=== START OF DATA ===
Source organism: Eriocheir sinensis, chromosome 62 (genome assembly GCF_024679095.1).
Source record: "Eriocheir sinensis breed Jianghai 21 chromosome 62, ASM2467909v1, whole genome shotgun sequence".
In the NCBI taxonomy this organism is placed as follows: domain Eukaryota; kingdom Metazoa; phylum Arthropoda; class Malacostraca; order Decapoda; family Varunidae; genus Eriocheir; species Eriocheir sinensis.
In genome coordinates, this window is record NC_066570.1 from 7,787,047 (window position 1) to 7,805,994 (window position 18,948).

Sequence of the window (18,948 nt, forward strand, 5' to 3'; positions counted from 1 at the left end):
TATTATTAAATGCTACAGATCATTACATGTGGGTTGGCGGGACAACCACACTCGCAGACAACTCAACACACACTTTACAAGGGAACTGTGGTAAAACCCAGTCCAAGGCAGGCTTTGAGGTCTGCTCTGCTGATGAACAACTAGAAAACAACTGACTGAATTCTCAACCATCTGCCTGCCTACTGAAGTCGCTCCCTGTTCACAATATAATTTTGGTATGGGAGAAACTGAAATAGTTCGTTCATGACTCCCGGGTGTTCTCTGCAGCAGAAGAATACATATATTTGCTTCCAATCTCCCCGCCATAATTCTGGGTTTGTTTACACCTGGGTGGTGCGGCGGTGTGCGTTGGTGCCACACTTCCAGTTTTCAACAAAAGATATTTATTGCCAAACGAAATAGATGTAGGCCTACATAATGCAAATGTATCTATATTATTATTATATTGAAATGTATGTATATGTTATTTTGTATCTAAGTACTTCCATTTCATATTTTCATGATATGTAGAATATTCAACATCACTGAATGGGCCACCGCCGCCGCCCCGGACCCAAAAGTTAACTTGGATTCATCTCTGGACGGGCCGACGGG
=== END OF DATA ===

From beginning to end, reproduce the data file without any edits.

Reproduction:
Source organism: Eriocheir sinensis, chromosome 62 (genome assembly GCF_024679095.1).
Source record: "Eriocheir sinensis breed Jianghai 21 chromosome 62, ASM2467909v1, whole genome shotgun sequence".
In the NCBI taxonomy this organism is placed as follows: domain Eukaryota; kingdom Metazoa; phylum Arthropoda; class Malacostraca; order Decapoda; family Varunidae; genus Eriocheir; species Eriocheir sinensis.
In genome coordinates, this window is record NC_066570.1 from 7,787,047 (window position 1) to 7,805,994 (window position 18,948).

Sequence of the window (18,948 nt, forward strand, 5' to 3'; positions counted from 1 at the left end):
TATTATTAAATGCTACAGATCATTACATGTGGGTTGGCGGGACAACCACACTCGCAGACAACTCAACACACACTTTACAAGGGAACTGTGGTAAAACCCAGTCCAAGGCAGGCTTTGAGGTCTGCTCTGCTGATGAACAACTAGAAAACAACTGACTGAATTCTCAACCATCTGCCTGCCTACTGAAGTCGCTCCCTGTTCACAATATAATTTTGGTATGGGAGAAACTGAAATAGTTCGTTCATGACTCCCGGGTGTTCTCTGCAGCAGAAGAATACATATATTTGCTTCCAATCTCCCCGCCATAATTCTGGGTTTGTTTACACCTGGGTGGTGCGGCGGTGTGCGTTGGTGCCACACTTCCAGTTTTCAACAAAAGATATTTATTGCCAAACGAAATAGATGTAGGCCTACATAATGCAAATGTATCTATATTATTATTATATTGAAATGTATGTATATGTTATTTTGTATCTAAGTACTTCCATTTCATATTTTCATGATATGTAGAATATTCAACATCACTGAATGGGCCACCGCCGCCGCCCCGGACCCAAAAGTTAACTTGGATTCATCTCTGGACGGGCCGACGGG